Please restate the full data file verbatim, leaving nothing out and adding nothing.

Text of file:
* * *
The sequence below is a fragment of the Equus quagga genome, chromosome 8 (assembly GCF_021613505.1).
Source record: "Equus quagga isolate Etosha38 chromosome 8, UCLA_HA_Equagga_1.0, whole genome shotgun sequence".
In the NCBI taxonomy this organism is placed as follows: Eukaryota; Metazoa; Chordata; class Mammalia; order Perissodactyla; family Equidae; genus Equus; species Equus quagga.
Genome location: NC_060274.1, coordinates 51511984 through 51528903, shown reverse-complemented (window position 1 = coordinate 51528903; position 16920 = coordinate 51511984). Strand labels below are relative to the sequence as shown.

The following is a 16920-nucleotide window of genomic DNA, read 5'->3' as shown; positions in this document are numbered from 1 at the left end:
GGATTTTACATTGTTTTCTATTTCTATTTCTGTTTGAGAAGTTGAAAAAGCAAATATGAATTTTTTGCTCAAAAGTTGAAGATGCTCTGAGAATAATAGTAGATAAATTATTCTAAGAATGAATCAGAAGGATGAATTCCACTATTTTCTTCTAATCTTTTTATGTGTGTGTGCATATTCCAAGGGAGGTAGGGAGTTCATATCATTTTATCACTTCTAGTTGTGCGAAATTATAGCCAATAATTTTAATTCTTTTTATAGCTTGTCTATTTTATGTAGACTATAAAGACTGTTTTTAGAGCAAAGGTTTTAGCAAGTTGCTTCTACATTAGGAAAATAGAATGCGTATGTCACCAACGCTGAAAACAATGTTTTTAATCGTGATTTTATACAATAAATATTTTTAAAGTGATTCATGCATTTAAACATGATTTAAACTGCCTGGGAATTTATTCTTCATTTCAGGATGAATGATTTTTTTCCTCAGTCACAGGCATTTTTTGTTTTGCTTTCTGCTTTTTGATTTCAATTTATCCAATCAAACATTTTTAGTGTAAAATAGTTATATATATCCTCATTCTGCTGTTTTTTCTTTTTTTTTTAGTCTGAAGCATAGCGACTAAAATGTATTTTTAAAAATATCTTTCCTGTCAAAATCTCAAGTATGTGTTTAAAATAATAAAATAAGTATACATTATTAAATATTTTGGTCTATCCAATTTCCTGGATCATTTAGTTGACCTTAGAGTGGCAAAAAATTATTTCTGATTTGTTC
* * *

The sequence below is a fragment of the Equus quagga genome, chromosome 8 (assembly GCF_021613505.1).
Source record: "Equus quagga isolate Etosha38 chromosome 8, UCLA_HA_Equagga_1.0, whole genome shotgun sequence".
In the NCBI taxonomy this organism is placed as follows: Eukaryota; Metazoa; Chordata; class Mammalia; order Perissodactyla; family Equidae; genus Equus; species Equus quagga.
Genome location: NC_060274.1, coordinates 51511984 through 51528903, shown reverse-complemented (window position 1 = coordinate 51528903; position 16920 = coordinate 51511984). Strand labels below are relative to the sequence as shown.

The following is a 16920-nucleotide window of genomic DNA, read 5'->3' as shown; positions in this document are numbered from 1 at the left end:
GGATTTTACATTGTTTTCTATTTCTATTTCTGTTTGAGAAGTTGAAAAAGCAAATATGAATTTTTTGCTCAAAAGTTGAAGATGCTCTGAGAATAATAGTAGATAAATTATTCTAAGAATGAATCAGAAGGATGAATTCCACTATTTTCTTCTAATCTTTTTATGTGTGTGTGCATATTCCAAGGGAGGTAGGGAGTTCATATCATTTTATCACTTCTAGTTGTGCGAAATTATAGCCAATAATTTTAATTCTTTTTATAGCTTGTCTATTTTATGTAGACTATAAAGACTGTTTTTAGAGCAAAGGTTTTAGCAAGTTGCTTCTACATTAGGAAAATAGAATGCGTATGTCACCAACGCTGAAAACAATGTTTTTAATCGTGATTTTATACAATAAATATTTTTAAAGTGATTCATGCATTTAAACATGATTTAAACTGCCTGGGAATTTATTCTTCATTTCAGGATGAATGATTTTTTTCCTCAGTCACAGGCATTTTTTGTTTTGCTTTCTGCTTTTTGATTTCAATTTATCCAATCAAACATTTTTAGTGTAAAATAGTTATATATATCCTCATTCTGCTGTTTTTTCTTTTTTTTTTAGTCTGAAGCATAGCGACTAAAATGTATTTTTAAAAATATCTTTCCTGTCAAAATCTCAAGTATGTGTTTAAAATAATAAAATAAGTATACATTATTAAATATTTTGGTCTATCCAATTTCCTGGATCATTTAGTTGACCTTAGAGTGGCAAAAAATTATTTCTGATTTGTTC